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Spike in suspected overdose deaths prompts warning from Manchester health officials

Paul Cuno-Booth
Narcan, also known as naloxone, is an overdose reversal drug.

Health officials are warning people that an especially lethal batch of drugs could be circulating in Manchester right now.

The warning comes after city officials say seven people died of suspected drug overdoses in a two-day period.

Andrew Warner, Manchester’s director of overdose prevention, said it’s not clear what caused the spike. But he’s telling people to be extra careful with anything that looks like brown powder, which was found at most of the overdose sites.

“Not using alone is really important,” he said. “So trying to use the buddy system. If you're with a couple of people, and you get a new batch of a substance, stagger the use.”

People can also contact Warner at 603-657-0826 or if they need fentanyl test strips or Narcan.

City officials say they’re monitoring the situation, and multiple outreach teams are going out into the community every day to offer support to those at risk of overdose. Warner has been working to get the word out to shelters and other community organizations, and talking to people who use drugs about ways to be safer.

Experts warn that the illicit drug supply in New Hampshire and elsewhere is highly unpredictable. The synthetic opioid fentanyl isturning up in stimulants like cocaine and being pressed into fake pills. And sedatives like the animal tranquilizer xylazine are increasingly being cut into fentanyl, adding to its risks.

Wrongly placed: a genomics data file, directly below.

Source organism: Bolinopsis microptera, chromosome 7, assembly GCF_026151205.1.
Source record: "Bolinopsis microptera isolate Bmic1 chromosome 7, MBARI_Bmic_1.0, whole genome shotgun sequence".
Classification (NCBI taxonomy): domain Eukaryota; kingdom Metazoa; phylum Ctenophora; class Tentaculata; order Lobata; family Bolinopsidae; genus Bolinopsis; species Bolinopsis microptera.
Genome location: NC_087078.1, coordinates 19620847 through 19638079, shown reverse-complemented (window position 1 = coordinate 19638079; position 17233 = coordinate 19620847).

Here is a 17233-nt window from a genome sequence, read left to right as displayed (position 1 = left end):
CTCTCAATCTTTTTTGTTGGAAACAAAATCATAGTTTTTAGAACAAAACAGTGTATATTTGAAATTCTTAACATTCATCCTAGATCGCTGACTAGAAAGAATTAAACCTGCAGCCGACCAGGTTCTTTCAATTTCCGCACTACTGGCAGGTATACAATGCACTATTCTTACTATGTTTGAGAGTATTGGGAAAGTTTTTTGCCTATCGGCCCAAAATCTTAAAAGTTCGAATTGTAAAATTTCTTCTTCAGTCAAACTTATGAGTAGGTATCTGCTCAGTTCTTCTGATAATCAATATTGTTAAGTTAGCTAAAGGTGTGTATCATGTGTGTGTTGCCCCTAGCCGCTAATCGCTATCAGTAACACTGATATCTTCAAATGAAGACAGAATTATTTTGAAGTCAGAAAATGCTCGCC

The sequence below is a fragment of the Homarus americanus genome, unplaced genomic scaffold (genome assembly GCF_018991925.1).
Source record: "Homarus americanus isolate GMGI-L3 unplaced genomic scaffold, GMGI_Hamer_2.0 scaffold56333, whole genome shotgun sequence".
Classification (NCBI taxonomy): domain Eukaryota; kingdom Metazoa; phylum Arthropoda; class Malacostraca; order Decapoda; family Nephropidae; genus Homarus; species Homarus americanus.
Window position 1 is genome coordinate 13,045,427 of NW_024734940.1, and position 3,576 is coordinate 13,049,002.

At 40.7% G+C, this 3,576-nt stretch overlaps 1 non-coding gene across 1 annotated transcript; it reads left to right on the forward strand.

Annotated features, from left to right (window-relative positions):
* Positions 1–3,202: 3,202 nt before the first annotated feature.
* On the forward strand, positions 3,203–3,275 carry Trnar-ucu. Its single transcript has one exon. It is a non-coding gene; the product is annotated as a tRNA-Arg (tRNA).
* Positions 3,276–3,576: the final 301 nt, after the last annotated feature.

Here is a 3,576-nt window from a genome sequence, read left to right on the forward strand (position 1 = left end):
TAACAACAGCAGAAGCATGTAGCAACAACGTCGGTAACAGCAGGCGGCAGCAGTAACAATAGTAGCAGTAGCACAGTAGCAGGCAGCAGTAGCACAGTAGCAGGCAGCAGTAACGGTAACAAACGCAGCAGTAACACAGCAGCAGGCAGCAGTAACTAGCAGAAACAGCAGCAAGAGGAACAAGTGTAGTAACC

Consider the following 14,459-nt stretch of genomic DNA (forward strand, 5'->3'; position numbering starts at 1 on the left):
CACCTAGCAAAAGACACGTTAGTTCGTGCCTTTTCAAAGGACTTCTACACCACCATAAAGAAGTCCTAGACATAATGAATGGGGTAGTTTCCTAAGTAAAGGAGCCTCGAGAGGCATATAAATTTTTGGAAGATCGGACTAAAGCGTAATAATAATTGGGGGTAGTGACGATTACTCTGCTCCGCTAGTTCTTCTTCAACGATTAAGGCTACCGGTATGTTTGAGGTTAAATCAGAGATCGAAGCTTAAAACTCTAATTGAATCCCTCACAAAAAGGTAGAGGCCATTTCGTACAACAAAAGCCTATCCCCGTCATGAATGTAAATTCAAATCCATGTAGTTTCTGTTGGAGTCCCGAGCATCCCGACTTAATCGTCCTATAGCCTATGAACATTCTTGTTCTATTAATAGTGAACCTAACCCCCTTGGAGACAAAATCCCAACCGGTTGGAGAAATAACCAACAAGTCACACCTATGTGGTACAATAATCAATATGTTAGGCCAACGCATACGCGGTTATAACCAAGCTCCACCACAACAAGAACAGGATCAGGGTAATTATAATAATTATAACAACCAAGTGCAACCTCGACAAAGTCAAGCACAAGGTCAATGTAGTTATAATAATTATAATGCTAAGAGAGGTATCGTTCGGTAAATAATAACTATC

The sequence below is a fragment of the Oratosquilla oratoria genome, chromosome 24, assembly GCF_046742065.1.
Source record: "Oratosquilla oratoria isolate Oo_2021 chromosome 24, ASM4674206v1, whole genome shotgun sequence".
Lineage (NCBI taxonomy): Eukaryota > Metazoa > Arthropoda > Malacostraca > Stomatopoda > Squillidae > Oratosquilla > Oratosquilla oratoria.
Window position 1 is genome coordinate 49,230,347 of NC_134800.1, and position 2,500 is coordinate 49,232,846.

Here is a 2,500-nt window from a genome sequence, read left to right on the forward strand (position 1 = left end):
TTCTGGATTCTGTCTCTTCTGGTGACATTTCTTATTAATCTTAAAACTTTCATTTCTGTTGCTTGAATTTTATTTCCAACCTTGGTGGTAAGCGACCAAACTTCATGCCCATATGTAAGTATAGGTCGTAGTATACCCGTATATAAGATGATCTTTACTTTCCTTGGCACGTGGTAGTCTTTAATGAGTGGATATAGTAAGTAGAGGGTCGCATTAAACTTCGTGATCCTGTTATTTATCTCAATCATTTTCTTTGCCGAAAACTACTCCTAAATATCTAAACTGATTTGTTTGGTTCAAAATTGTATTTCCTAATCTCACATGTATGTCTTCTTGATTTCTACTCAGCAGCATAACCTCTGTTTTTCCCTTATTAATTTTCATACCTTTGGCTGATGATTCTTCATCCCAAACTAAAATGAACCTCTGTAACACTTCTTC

According to Warner, it could take weeks to learn what was in the drugs that caused this week’s deaths. New Hampshire doesn’t have systems to quickly test and identify new batches when they hit the streets and cause a spike in overdoses. He said that makes it harder for public health workers like him to know what they’re dealing with.

“Whether it's just a really strong batch of fentanyl,” he said, “or whether it’s some other fentanyl analog or whether it's carfentanil or whether it's the xylazine in the mix, or whether it's something we don't even know about yet — you know, it's just really hard to tell without having testing going on.”

People seeking help for a substance use disorder can call 211 or visit one of New Hampshire’s Doorway locations. The Doorway of Greater Manchester is located at 60 Rogers Street Suite 210 and is open Monday through Friday, 8 a.m. to 5 p.m. On nights and weekends, people can visit the Extended Doorway at the Farnum Center, 140 Queen City Avenue in Manchester.

Paul Cuno-Booth covers health and equity for NHPR. He previously worked as a reporter and editor for The Keene Sentinel, where he wrote about police accountability, local government and a range of other topics. He can be reached at
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